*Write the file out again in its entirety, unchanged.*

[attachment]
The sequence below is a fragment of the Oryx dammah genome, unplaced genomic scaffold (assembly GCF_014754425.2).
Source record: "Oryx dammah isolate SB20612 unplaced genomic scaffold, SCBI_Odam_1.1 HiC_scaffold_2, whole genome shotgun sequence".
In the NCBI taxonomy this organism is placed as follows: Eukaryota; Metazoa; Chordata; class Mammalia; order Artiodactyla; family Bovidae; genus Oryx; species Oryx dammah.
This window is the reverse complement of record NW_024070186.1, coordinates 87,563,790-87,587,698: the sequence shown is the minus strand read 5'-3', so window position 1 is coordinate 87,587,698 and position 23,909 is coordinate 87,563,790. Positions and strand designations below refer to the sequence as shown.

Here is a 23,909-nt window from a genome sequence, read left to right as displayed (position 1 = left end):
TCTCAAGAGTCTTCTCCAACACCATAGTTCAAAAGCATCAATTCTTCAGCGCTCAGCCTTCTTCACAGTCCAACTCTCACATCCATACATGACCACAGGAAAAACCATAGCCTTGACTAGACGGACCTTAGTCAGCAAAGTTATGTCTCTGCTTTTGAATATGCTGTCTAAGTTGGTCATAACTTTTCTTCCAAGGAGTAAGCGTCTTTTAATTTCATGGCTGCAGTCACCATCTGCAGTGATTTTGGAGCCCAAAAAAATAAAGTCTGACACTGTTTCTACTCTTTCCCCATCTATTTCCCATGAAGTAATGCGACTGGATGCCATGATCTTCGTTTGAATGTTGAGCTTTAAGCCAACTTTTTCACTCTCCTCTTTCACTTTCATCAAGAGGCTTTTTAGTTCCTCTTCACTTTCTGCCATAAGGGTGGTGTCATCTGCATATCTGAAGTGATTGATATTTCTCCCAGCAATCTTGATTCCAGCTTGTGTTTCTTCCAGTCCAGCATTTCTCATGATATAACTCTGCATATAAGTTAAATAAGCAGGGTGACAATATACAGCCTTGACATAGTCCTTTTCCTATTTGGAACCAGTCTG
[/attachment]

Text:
The sequence below is a fragment of the Oryx dammah genome, unplaced genomic scaffold (assembly GCF_014754425.2).
Source record: "Oryx dammah isolate SB20612 unplaced genomic scaffold, SCBI_Odam_1.1 HiC_scaffold_2, whole genome shotgun sequence".
In the NCBI taxonomy this organism is placed as follows: Eukaryota; Metazoa; Chordata; class Mammalia; order Artiodactyla; family Bovidae; genus Oryx; species Oryx dammah.
This window is the reverse complement of record NW_024070186.1, coordinates 87,563,790-87,587,698: the sequence shown is the minus strand read 5'-3', so window position 1 is coordinate 87,587,698 and position 23,909 is coordinate 87,563,790. Positions and strand designations below refer to the sequence as shown.

Here is a 23,909-nt window from a genome sequence, read left to right as displayed (position 1 = left end):
TCTCAAGAGTCTTCTCCAACACCATAGTTCAAAAGCATCAATTCTTCAGCGCTCAGCCTTCTTCACAGTCCAACTCTCACATCCATACATGACCACAGGAAAAACCATAGCCTTGACTAGACGGACCTTAGTCAGCAAAGTTATGTCTCTGCTTTTGAATATGCTGTCTAAGTTGGTCATAACTTTTCTTCCAAGGAGTAAGCGTCTTTTAATTTCATGGCTGCAGTCACCATCTGCAGTGATTTTGGAGCCCAAAAAAATAAAGTCTGACACTGTTTCTACTCTTTCCCCATCTATTTCCCATGAAGTAATGCGACTGGATGCCATGATCTTCGTTTGAATGTTGAGCTTTAAGCCAACTTTTTCACTCTCCTCTTTCACTTTCATCAAGAGGCTTTTTAGTTCCTCTTCACTTTCTGCCATAAGGGTGGTGTCATCTGCATATCTGAAGTGATTGATATTTCTCCCAGCAATCTTGATTCCAGCTTGTGTTTCTTCCAGTCCAGCATTTCTCATGATATAACTCTGCATATAAGTTAAATAAGCAGGGTGACAATATACAGCCTTGACATAGTCCTTTTCCTATTTGGAACCAGTCTG